Elisabeth Kaneza: I think in this area the main thing is that there is no homogeneous picture or understanding, but that there are diverse perspectives. And it's about making these perspectives visible. That's why I think the first thing that's important here is that we don't talk about people, about groups, about countries, but that there is always a dialogue, that those affected and their perspectives are included on an equal footing and that they themselves are speakers . I think that's very, very important. Because we often see that a Eurocentric perspective exists because the narratives that have been told for a long time are reproduced again and again, because at some point they are considered the norm and are told as "the" perspective. It is very important to experience that there are different and equal perspectives and that they are heard and included. The challenge, of course, is that you have to do it in a context that is not equal. If I look at development cooperation as an example: I see many positive developments in that people want to bring together perspectives, that they also want to create cooperation on an equal footing, but that is often made more difficult by the fact that the balance of power is not the same internationally . So that someone from the European area still has advantages over someone who is in the African context. And I believe there are many ways to overcome this inequality. I see that digitization is increasingly becoming a tool to bring people together without the distances being too big a barrier. But here, too, you have to make sure that there are concepts that are inclusive right from the start. These are both opportunities, but as I said, also challenges.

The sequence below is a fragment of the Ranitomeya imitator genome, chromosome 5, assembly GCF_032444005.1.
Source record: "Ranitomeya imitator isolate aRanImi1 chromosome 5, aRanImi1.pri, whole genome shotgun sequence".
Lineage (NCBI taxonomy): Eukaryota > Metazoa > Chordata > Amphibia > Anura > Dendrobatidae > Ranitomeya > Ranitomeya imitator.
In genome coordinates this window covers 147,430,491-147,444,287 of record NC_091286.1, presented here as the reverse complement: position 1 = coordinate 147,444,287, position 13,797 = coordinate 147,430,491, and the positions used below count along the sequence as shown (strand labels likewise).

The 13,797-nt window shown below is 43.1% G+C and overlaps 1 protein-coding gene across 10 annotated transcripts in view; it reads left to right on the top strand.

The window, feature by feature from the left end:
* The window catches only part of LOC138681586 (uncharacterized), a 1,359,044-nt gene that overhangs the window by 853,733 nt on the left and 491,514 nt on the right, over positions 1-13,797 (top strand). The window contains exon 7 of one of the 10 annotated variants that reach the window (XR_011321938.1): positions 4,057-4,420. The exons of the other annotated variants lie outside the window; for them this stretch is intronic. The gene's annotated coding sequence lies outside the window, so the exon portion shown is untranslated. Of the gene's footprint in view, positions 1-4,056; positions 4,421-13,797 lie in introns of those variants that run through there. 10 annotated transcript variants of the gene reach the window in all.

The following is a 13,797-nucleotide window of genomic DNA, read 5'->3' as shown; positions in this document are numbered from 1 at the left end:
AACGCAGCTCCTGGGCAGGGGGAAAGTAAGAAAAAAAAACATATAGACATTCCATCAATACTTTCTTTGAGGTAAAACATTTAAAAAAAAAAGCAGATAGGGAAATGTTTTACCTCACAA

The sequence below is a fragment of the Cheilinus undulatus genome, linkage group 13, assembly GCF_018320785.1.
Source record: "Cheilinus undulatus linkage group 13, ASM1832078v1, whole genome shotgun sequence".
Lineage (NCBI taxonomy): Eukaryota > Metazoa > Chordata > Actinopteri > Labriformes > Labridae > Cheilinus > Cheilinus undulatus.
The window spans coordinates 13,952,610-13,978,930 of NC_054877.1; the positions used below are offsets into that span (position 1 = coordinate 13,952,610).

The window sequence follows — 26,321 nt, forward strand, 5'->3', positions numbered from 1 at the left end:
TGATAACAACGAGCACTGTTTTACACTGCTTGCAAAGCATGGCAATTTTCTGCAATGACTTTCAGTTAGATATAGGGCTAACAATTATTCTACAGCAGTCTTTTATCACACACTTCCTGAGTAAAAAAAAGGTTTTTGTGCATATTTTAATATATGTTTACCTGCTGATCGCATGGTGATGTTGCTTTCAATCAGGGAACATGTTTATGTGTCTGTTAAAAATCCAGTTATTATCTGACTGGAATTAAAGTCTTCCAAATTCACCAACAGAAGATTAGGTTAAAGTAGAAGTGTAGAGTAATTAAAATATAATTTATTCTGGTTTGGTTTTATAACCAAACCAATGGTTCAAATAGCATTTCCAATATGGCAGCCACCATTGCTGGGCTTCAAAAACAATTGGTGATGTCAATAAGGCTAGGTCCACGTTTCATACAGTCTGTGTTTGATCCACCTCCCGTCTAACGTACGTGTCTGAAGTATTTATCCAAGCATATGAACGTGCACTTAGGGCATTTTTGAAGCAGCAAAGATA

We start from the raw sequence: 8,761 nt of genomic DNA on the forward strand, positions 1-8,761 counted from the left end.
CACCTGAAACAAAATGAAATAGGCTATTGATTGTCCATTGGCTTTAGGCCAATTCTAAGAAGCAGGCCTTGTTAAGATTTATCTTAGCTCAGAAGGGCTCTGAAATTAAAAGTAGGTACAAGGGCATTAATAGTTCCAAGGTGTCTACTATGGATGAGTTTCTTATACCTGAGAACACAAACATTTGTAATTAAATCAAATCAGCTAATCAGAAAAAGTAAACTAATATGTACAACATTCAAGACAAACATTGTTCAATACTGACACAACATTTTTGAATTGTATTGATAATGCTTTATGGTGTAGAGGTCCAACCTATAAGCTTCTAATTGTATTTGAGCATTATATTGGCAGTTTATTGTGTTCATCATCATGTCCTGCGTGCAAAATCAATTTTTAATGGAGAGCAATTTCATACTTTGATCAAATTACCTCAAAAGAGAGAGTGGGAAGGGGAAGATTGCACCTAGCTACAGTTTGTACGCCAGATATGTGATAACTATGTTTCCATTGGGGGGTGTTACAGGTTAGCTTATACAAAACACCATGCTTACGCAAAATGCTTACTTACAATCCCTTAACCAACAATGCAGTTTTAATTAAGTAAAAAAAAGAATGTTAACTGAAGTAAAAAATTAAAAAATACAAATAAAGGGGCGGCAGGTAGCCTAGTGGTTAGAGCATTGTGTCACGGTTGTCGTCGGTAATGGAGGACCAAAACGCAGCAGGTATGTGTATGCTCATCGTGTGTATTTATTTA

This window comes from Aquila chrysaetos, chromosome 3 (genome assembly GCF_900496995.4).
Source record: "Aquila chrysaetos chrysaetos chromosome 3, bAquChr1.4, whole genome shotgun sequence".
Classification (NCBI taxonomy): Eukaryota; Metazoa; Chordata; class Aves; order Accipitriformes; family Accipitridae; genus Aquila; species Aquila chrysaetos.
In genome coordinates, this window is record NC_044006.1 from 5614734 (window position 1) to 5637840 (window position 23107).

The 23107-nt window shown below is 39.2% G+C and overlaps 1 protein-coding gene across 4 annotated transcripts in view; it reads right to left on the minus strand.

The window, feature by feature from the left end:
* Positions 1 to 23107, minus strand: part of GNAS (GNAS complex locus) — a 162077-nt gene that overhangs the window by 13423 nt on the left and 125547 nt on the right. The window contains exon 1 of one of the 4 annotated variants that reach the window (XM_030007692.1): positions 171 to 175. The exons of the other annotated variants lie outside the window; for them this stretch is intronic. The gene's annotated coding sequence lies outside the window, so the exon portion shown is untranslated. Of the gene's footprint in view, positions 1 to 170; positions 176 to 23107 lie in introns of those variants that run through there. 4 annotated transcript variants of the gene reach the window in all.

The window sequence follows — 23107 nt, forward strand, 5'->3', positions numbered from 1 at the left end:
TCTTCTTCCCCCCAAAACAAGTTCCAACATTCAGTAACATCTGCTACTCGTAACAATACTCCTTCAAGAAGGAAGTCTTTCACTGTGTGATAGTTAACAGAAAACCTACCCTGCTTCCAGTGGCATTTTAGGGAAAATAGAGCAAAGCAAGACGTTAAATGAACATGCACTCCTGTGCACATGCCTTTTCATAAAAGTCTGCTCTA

DevelopMind: We are currently in the UN Decade for People of African Descent (2015-2024). What does it mean for black people in Germany?